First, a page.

- CEC resigns office after apparent displeasure with SC decision
- Says new parliament should have the luxury of choosing new CEC
- Analyst says resignation could be Punjab government’s move to delay LG polls
Following severe criticism from a majority of opposition parties over alleged vote-fraud in May 11 election and abdicating authority to other state institutions regarding rescheduling of presidential election, chief election commissioner (CEC) Fakhruddin G Ebrahim on Wednesday resigned his post, only a day after the country got its new president elected.
With only a year in office, the CEC failed to mention any profound and logical reasoning for his premature departure from the national election watchdog.
“In accordance with Article 215(3) of the constitution, I hereby resign from the office of the chief election commissioner of Pakistan,” the CEC said in his resignation, a copy of which is available with Pakistan Today.
The presidential spokesman confirmed receiving the resignation.
The retired justice, commonly known as Fakhru bhai, took charge of his office on July 23, 2012 as the CEC for a tenure of four years. His appointment had become all the more eventful in the annals of history, as it was a unique occasion that the government, opposition and all political parties reposed their utmost confidence while nominating him as the CEC.
Interestingly, Ebrahim, who is known and respected for his integrity, principles and professionalism, has a history of resigning from various posts.
He was appointed as the attorney general for Pakistan by then prime minister Zulfikar Ali Bhutto in 1971, but he tendered resignation on July 5, 1977 after General Zia imposed Martial Law.
Later, Ebrahim was appointed the Sindh governor by Benazir Bhutto in 1989, but he again resigned in 1990 once Bhutto was removed as prime minister. Ebrahim again resigned as the caretaker law minister in 1996 after developing differences with president Sardar Farooq Leghari.
The recent polls of May 11 became controversial and led to massive criticism of the CEC and his colleagues.
Later, the media also joined the lamenting after the election commission’s inability to stand to the apex court’s pressure over rescheduling of the presidential election.
Ebrahim submitted his resignation the very next day of presidential election, which was conducted on Supreme Court’s order, a move which apparently annoyed the CEC.
Though the CEC did not mention solid reason of his resignation, some analyst termed the move part of a covert effort by the Punjab government to get the local body polls delayed.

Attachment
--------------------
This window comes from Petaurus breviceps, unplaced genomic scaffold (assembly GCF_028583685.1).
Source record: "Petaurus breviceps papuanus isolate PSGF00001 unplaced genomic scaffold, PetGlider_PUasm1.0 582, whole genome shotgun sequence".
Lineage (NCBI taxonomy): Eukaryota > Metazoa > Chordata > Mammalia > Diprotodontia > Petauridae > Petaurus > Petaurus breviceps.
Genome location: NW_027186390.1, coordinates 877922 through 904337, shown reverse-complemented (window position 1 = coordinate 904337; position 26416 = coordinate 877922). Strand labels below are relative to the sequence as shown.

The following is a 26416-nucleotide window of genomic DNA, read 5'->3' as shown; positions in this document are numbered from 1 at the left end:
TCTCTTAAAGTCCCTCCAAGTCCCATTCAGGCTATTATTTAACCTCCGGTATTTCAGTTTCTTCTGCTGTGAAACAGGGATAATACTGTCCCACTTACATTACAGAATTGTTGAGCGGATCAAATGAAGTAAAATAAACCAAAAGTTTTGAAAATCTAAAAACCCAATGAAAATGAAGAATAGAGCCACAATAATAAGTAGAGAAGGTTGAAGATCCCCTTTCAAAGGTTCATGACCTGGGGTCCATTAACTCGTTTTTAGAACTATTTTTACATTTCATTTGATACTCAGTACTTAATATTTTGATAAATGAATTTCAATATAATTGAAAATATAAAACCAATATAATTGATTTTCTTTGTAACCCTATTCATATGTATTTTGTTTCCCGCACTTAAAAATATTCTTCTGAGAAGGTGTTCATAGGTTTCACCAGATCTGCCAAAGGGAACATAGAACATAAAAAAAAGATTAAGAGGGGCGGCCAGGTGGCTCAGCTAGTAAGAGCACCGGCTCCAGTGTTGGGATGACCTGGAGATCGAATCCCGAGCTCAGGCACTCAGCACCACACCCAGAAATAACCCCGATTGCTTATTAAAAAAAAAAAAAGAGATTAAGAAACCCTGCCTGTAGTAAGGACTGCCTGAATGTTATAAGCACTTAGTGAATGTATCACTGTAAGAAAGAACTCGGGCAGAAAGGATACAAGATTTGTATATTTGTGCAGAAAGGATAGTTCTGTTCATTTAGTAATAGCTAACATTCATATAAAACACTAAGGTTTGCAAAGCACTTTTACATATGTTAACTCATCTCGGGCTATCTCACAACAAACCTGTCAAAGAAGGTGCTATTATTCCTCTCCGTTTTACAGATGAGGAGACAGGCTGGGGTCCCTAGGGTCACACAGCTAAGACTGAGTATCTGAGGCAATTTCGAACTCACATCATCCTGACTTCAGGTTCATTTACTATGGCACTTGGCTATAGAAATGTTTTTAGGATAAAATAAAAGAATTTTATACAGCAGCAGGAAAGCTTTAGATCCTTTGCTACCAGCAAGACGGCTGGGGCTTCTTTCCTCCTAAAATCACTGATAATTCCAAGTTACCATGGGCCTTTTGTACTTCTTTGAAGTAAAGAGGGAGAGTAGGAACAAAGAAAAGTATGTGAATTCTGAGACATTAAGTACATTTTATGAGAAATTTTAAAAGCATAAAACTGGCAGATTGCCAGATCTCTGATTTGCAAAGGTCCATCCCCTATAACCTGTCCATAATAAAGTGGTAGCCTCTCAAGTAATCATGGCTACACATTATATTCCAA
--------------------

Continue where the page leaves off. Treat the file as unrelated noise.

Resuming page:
Since there would be no chief election commissioner, the local body election would be delayed for some time, analysts opined.
However, reliable sources in the ECP told Pakistan Today that the CEC was displeased with the Supreme Court’s decision to change the presidential elections schedule form August 6 to July 30.
The sources said the CEC was of the view that the Supreme Court decision was tantamount to meddling into the independence of the Election Commission’s authority.
Per sources, the CEC made an effort to persuade members of the commission for not obeying the Supreme Court order, but three of the four members did not support him.
“The CEC had also written a note declaring the court decision as an attack on the independence of the ECP, however, despite repeated attempts, he failed to get the note endorsed from ECP members. And after being disappointed, the CEC decided to tender resignation,” the sources added.
The presidential election was originally fixed by the ECP to be held on August 6 and the commission had earlier rejected the government’s request to change the date of the poll.
However, the ruling PML-N moved the SC, which decided in favour of ruling party.
The main opposition PPP boycotted the presidential election as a result, saying the SC and ECP deprived it of the right to campaign.
After the judgment of the Supreme Court, opposition parties strongly criticised the ECP and SC, demanding the CEC resign.
“I was appointed through a consultative process by the last parliament. However, in my humble opinion, the newly elected members of the parliament should have the opportunity to forge new consensus and choose a new chief election commissioner. This will also allow the next chief election commissioner sufficient time and opportunity to prepare and lead the Election Commission for the general elections of 2018,” the resignation submitted by Ebrahim said.
The CEC further stated that in the performance of professional duties, he had done his utmost to hold true the democratic values, the dictates of his conscience and the commands of the constitution.
“I am proud that the Election Commission acted without fear or favor and strived to create as level a playing field as was possible. Despite personal threats and even brazen gun attack on my family – I quietly stood firm against those forces who first tried to derail and then delay the 2013 Elections.”